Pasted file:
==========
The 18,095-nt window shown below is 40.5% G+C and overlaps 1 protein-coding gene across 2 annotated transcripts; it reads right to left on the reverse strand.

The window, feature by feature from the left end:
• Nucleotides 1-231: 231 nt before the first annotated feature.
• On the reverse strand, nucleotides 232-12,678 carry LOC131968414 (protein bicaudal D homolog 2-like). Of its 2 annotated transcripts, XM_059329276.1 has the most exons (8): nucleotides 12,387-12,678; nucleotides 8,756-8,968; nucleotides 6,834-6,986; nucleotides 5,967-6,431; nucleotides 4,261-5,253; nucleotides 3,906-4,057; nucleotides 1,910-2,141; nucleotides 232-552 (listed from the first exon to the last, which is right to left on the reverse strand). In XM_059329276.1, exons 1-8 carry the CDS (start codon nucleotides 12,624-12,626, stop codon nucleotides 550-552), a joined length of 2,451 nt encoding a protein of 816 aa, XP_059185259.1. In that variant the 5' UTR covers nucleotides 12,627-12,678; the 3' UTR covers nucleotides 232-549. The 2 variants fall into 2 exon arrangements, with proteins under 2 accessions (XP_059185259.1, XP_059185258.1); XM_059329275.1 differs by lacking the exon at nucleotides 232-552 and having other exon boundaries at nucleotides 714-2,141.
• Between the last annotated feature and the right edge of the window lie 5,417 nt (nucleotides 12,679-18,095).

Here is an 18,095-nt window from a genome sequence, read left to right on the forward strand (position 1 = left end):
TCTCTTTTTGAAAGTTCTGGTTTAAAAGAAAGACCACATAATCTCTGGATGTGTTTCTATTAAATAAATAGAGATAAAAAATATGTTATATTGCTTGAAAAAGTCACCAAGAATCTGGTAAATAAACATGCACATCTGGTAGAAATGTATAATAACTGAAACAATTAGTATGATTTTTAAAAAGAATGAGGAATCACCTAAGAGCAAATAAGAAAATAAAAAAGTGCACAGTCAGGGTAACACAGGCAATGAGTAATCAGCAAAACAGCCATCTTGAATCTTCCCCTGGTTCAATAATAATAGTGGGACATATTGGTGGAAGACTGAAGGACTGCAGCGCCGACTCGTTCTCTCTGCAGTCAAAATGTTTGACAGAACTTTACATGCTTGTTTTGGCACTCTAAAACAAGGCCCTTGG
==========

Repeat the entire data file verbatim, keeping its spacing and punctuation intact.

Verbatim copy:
The 18,095-nt window shown below is 40.5% G+C and overlaps 1 protein-coding gene across 2 annotated transcripts; it reads right to left on the reverse strand.

The window, feature by feature from the left end:
• Nucleotides 1-231: 231 nt before the first annotated feature.
• On the reverse strand, nucleotides 232-12,678 carry LOC131968414 (protein bicaudal D homolog 2-like). Of its 2 annotated transcripts, XM_059329276.1 has the most exons (8): nucleotides 12,387-12,678; nucleotides 8,756-8,968; nucleotides 6,834-6,986; nucleotides 5,967-6,431; nucleotides 4,261-5,253; nucleotides 3,906-4,057; nucleotides 1,910-2,141; nucleotides 232-552 (listed from the first exon to the last, which is right to left on the reverse strand). In XM_059329276.1, exons 1-8 carry the CDS (start codon nucleotides 12,624-12,626, stop codon nucleotides 550-552), a joined length of 2,451 nt encoding a protein of 816 aa, XP_059185259.1. In that variant the 5' UTR covers nucleotides 12,627-12,678; the 3' UTR covers nucleotides 232-549. The 2 variants fall into 2 exon arrangements, with proteins under 2 accessions (XP_059185259.1, XP_059185258.1); XM_059329275.1 differs by lacking the exon at nucleotides 232-552 and having other exon boundaries at nucleotides 714-2,141.
• Between the last annotated feature and the right edge of the window lie 5,417 nt (nucleotides 12,679-18,095).

Here is an 18,095-nt window from a genome sequence, read left to right on the forward strand (position 1 = left end):
TCTCTTTTTGAAAGTTCTGGTTTAAAAGAAAGACCACATAATCTCTGGATGTGTTTCTATTAAATAAATAGAGATAAAAAATATGTTATATTGCTTGAAAAAGTCACCAAGAATCTGGTAAATAAACATGCACATCTGGTAGAAATGTATAATAACTGAAACAATTAGTATGATTTTTAAAAAGAATGAGGAATCACCTAAGAGCAAATAAGAAAATAAAAAAGTGCACAGTCAGGGTAACACAGGCAATGAGTAATCAGCAAAACAGCCATCTTGAATCTTCCCCTGGTTCAATAATAATAGTGGGACATATTGGTGGAAGACTGAAGGACTGCAGCGCCGACTCGTTCTCTCTGCAGTCAAAATGTTTGACAGAACTTTACATGCTTGTTTTGGCACTCTAAAACAAGGCCCTTGG